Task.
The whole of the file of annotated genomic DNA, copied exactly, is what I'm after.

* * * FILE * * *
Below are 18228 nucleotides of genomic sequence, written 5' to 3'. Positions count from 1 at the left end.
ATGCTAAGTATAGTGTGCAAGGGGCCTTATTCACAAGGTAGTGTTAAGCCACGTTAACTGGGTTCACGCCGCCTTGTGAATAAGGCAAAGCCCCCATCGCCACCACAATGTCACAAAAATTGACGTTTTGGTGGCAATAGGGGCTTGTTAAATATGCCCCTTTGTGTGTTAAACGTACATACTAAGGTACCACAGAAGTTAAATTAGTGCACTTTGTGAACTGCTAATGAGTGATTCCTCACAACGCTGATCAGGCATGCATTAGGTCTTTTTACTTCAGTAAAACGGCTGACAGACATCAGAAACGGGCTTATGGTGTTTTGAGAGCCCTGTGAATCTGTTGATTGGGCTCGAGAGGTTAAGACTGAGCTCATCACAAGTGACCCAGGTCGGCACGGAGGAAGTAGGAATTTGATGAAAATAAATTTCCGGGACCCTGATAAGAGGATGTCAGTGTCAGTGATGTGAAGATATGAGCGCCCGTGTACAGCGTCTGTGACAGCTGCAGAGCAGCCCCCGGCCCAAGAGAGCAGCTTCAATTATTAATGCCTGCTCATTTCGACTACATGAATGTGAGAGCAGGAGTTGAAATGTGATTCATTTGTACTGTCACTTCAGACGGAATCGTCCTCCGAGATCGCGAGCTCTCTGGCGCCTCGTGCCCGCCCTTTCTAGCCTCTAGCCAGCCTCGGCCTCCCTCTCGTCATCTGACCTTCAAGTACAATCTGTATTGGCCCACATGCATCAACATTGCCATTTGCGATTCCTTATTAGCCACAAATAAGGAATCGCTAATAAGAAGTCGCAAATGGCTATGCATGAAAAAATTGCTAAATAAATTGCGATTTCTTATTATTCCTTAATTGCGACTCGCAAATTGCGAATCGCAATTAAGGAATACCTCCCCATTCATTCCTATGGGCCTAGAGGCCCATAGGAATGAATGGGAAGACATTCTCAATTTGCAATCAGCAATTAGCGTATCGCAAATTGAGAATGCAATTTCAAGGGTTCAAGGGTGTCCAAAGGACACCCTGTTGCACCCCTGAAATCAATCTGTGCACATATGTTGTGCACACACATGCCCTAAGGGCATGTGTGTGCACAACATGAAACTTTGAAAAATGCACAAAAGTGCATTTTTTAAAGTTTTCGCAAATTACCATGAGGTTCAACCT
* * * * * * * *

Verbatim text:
Below are 18228 nucleotides of genomic sequence, written 5' to 3'. Positions count from 1 at the left end.
ATGCTAAGTATAGTGTGCAAGGGGCCTTATTCACAAGGTAGTGTTAAGCCACGTTAACTGGGTTCACGCCGCCTTGTGAATAAGGCAAAGCCCCCATCGCCACCACAATGTCACAAAAATTGACGTTTTGGTGGCAATAGGGGCTTGTTAAATATGCCCCTTTGTGTGTTAAACGTACATACTAAGGTACCACAGAAGTTAAATTAGTGCACTTTGTGAACTGCTAATGAGTGATTCCTCACAACGCTGATCAGGCATGCATTAGGTCTTTTTACTTCAGTAAAACGGCTGACAGACATCAGAAACGGGCTTATGGTGTTTTGAGAGCCCTGTGAATCTGTTGATTGGGCTCGAGAGGTTAAGACTGAGCTCATCACAAGTGACCCAGGTCGGCACGGAGGAAGTAGGAATTTGATGAAAATAAATTTCCGGGACCCTGATAAGAGGATGTCAGTGTCAGTGATGTGAAGATATGAGCGCCCGTGTACAGCGTCTGTGACAGCTGCAGAGCAGCCCCCGGCCCAAGAGAGCAGCTTCAATTATTAATGCCTGCTCATTTCGACTACATGAATGTGAGAGCAGGAGTTGAAATGTGATTCATTTGTACTGTCACTTCAGACGGAATCGTCCTCCGAGATCGCGAGCTCTCTGGCGCCTCGTGCCCGCCCTTTCTAGCCTCTAGCCAGCCTCGGCCTCCCTCTCGTCATCTGACCTTCAAGTACAATCTGTATTGGCCCACATGCATCAACATTGCCATTTGCGATTCCTTATTAGCCACAAATAAGGAATCGCTAATAAGAAGTCGCAAATGGCTATGCATGAAAAAATTGCTAAATAAATTGCGATTTCTTATTATTCCTTAATTGCGACTCGCAAATTGCGAATCGCAATTAAGGAATACCTCCCCATTCATTCCTATGGGCCTAGAGGCCCATAGGAATGAATGGGAAGACATTCTCAATTTGCAATCAGCAATTAGCGTATCGCAAATTGAGAATGCAATTTCAAGGGTTCAAGGGTGTCCAAAGGACACCCTGTTGCACCCCTGAAATCAATCTGTGCACATATGTTGTGCACACACATGCCCTAAGGGCATGTGTGTGCACAACATGAAACTTTGAAAAATGCACAAAAGTGCATTTTTTAAAGTTTTCGCAAATTACCATGAGGTTCAACCT